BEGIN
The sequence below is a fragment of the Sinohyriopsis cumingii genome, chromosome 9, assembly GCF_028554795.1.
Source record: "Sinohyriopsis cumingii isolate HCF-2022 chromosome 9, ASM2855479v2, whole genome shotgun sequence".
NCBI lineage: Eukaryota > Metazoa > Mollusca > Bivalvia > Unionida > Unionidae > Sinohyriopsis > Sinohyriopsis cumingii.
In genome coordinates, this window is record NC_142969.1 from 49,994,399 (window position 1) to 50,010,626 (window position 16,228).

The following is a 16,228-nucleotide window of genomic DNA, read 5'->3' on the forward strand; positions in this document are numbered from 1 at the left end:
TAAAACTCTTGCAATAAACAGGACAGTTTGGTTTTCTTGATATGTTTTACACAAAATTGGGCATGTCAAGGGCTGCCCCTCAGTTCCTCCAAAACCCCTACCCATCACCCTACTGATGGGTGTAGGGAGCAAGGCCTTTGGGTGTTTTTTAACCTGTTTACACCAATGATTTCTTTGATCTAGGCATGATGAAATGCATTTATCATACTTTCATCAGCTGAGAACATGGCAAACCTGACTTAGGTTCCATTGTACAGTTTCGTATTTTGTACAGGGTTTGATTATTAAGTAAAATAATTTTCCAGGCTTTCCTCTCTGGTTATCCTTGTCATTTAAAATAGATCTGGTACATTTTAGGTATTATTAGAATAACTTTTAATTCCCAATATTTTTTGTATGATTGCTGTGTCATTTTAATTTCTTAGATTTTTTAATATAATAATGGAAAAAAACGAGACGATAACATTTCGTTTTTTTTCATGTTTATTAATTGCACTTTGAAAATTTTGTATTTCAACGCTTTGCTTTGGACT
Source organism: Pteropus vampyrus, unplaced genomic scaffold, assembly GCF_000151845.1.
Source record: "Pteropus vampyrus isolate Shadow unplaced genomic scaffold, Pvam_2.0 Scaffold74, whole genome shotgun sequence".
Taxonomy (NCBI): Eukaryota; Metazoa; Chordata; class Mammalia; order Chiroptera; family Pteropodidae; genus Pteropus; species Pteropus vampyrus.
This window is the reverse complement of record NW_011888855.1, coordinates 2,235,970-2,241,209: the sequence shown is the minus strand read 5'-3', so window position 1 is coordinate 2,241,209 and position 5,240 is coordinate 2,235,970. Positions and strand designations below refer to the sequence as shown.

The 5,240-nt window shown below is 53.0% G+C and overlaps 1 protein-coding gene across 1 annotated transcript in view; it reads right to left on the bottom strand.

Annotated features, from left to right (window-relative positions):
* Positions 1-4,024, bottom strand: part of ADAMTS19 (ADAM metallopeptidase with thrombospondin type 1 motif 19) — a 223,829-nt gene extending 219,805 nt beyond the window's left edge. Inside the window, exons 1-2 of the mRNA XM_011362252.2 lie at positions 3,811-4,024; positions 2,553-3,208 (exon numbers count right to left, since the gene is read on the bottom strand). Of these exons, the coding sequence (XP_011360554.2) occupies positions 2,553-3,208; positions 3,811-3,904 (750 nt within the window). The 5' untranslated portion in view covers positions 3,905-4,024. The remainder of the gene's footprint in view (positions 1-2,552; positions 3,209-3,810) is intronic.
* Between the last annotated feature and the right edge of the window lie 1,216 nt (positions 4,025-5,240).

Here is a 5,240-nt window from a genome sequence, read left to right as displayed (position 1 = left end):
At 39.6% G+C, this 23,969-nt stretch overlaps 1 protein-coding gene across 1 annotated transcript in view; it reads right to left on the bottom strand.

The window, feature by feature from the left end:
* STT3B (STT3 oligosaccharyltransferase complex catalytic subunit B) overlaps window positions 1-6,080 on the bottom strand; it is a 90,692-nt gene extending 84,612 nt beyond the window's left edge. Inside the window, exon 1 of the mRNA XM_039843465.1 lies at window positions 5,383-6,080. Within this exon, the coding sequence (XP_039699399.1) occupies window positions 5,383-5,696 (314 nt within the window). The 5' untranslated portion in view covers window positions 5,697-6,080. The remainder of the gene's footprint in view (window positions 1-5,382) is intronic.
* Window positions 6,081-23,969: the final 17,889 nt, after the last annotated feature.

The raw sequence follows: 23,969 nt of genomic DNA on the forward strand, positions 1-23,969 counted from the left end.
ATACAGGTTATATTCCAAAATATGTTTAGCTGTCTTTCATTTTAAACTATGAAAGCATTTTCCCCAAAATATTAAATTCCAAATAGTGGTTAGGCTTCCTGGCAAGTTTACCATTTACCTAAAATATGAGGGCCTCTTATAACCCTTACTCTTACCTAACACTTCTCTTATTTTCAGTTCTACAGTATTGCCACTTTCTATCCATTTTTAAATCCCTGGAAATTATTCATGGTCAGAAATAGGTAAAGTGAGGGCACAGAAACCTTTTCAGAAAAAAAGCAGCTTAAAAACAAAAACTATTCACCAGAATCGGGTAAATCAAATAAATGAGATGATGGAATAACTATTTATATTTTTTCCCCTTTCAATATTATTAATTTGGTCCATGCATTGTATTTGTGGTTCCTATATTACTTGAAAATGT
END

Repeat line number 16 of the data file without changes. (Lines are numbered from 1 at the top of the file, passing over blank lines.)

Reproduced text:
At 39.6% G+C, this 23,969-nt stretch overlaps 1 protein-coding gene across 1 annotated transcript in view; it reads right to left on the bottom strand.